This month’s SHIFT cover is designed by “Yokoland” from Norway, a young design studio consisting of two people, Aslak Gurholt Ronsen and Espen Friberg. Their book “Yokoland” was just released from Die Gestalten Verlag on February 2006. The warm design reminds us the Norwegian feeling with some refined humor. Not sticking to the fields, they have created their original world using various materials including photography and drawing.
First of all, could you tell us a bit about yourself?
“Yokoland” is a small design studio consisting of two people, Aslak Gurholt Ronsen and Espen Friberg. Both of us have just finished a BA in visual communication at the National Academy of the Arts in Oslo, Norway. For the last four-five years we’ve been doing small (and sometimes big) projects together. We’ve tried to be openminded, and not think too much about the boundaries between the fields we’ve been working. Sometimes our projects have been conceptual, sometimes esthetical, sometimes it’s been design, sometimes illustration, sometimes, photography, sometimes, drawing, sometimes video, and sometimes it’s been closer to fine art than design. In this period we’ve tried to have as much fun as possible, and to learn as we’ve went on.
How did you two meet together? And what made you team up Yokoland?
We grew up close to each other in the suburbs outside Oslo. When we were sixteen we started at the same high school. This must have been around 1997. We were in the same art class for three years, and the last year we started working more closely together. A year after we graduated (just before we started our design education) we decided to start up something like a design/art collective. It wasn’t like a professional design studio just a name to work under.
We heard the name of Yokoland came from Japanese girl’s name. Could you tell us the story?
We thought it would be great to have a name for our collaboration instead of just using our own names like all other design studios that have more than one person. In the end we decided that it would be “Yokoland”. It sounded like a poetic country far away like it was taken from a fairytale. We even made a slogan: “Yoko, but not Ono”. Later Aslak had a Japanese girl in his class named Yoko. We asked her if the name made any sense at all and she said that it didn’t. That it was just really silly, and that it was just a normal Japanese girl’s name. It was like calling it “Annland” (in English of course).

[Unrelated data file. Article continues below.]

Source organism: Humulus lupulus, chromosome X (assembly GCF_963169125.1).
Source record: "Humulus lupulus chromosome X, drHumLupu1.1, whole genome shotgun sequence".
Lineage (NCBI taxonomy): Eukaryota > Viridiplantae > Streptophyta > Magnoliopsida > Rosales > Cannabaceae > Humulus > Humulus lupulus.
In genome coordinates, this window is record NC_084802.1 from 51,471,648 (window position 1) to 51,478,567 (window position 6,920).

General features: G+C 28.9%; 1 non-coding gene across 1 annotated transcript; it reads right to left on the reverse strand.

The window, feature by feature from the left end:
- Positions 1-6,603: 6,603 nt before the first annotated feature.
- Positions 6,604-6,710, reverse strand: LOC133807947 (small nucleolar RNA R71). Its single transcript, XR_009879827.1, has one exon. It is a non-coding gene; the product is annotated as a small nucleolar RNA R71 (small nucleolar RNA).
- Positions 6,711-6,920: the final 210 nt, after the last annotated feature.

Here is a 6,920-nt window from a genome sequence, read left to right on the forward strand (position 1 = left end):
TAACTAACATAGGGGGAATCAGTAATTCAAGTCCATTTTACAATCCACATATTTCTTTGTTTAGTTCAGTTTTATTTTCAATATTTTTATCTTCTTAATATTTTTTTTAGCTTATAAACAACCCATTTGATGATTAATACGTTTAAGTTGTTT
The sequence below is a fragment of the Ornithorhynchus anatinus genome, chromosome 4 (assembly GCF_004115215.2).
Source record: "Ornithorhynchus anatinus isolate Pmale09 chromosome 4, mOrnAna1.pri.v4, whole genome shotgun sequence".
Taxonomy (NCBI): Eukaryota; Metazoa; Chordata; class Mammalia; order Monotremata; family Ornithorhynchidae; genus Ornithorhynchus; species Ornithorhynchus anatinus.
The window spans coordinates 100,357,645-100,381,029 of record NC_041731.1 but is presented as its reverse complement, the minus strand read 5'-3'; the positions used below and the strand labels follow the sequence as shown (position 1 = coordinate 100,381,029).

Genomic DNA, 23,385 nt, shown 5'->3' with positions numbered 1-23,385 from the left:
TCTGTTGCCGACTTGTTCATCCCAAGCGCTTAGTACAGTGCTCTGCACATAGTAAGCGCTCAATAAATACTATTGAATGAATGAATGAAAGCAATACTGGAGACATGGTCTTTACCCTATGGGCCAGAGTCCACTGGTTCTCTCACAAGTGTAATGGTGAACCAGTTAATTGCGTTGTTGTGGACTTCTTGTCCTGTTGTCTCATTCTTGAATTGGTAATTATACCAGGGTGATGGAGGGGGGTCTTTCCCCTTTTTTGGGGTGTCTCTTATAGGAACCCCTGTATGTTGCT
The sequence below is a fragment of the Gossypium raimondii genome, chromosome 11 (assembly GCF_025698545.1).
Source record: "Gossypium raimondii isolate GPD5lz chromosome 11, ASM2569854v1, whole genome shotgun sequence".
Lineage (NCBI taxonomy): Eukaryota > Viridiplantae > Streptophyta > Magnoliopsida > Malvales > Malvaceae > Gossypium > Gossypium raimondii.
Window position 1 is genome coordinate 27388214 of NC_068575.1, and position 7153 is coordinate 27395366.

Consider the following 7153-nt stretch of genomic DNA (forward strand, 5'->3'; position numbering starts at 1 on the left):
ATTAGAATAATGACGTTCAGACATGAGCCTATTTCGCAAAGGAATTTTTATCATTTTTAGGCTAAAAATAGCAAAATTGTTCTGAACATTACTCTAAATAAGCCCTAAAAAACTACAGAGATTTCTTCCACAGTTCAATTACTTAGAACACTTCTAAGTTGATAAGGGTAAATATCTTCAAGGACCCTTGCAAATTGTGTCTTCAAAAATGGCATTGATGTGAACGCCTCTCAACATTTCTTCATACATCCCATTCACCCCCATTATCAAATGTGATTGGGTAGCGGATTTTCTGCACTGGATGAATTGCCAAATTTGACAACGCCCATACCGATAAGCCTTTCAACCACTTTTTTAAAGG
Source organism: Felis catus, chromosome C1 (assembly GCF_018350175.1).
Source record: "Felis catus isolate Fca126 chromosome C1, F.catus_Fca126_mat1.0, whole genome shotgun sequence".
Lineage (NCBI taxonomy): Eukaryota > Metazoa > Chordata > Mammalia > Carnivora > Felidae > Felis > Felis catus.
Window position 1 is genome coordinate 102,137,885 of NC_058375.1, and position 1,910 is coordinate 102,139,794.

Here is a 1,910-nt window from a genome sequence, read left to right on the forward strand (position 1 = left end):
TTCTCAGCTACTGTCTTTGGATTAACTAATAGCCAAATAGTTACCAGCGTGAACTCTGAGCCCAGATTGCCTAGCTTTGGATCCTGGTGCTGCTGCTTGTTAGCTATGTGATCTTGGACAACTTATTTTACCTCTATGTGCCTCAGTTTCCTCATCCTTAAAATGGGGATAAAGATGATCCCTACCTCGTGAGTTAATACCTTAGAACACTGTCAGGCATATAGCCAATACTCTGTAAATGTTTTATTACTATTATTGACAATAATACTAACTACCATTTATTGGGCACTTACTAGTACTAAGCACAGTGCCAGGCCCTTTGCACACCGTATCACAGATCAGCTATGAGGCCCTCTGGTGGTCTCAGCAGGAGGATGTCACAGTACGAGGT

What kind of works or projects are you spending most of your time these days?
At the moment we’re spending most of the time fixing our new studio. Earlier we’ve just been working from home, so it will be nice to finally have a proper place to work from. We’re also working on four-five new record covers for our own music label Metronomicon Audio and doing some store windows. Hopefully we’ll soon have time to make a new website for ourselves.
The book is about how we have collaborated from the first time we met until today. It shows the best of our work from the last couple of years, and tells you some of the stories behind them. A great deal of our work is for our own record label Metronomicon Audio, so that is of course a major part of it. There are also some different texts included in the book to explain the way we work and think, as well as the environment and ideology behind Metronomicon Audio. But most of all, the book is about inspiration ・how we’ve been inspired by others, and how we maybe can inspire other people again.
Various mediums like photography and drawing are seen in your works. What is your philosophy in designing?
Oh! that’s a huge (and hard) question. Maybe we don’t have ONE philosophy. There are so many things that we are inspired by and that we try to include in our work. And not all of them are obvious sources of inspiration things that you can see right away. But we try to push ourselves to work in different ways, and to end up with diverse solutions. One thing that is very different in our work compared to most graphic design, is that most graphic design is about making things “easy” making everything clearer, so that most people get what you’re saying. But most of the time we make things more complicated. So we’re not problem solvers, but problem makers!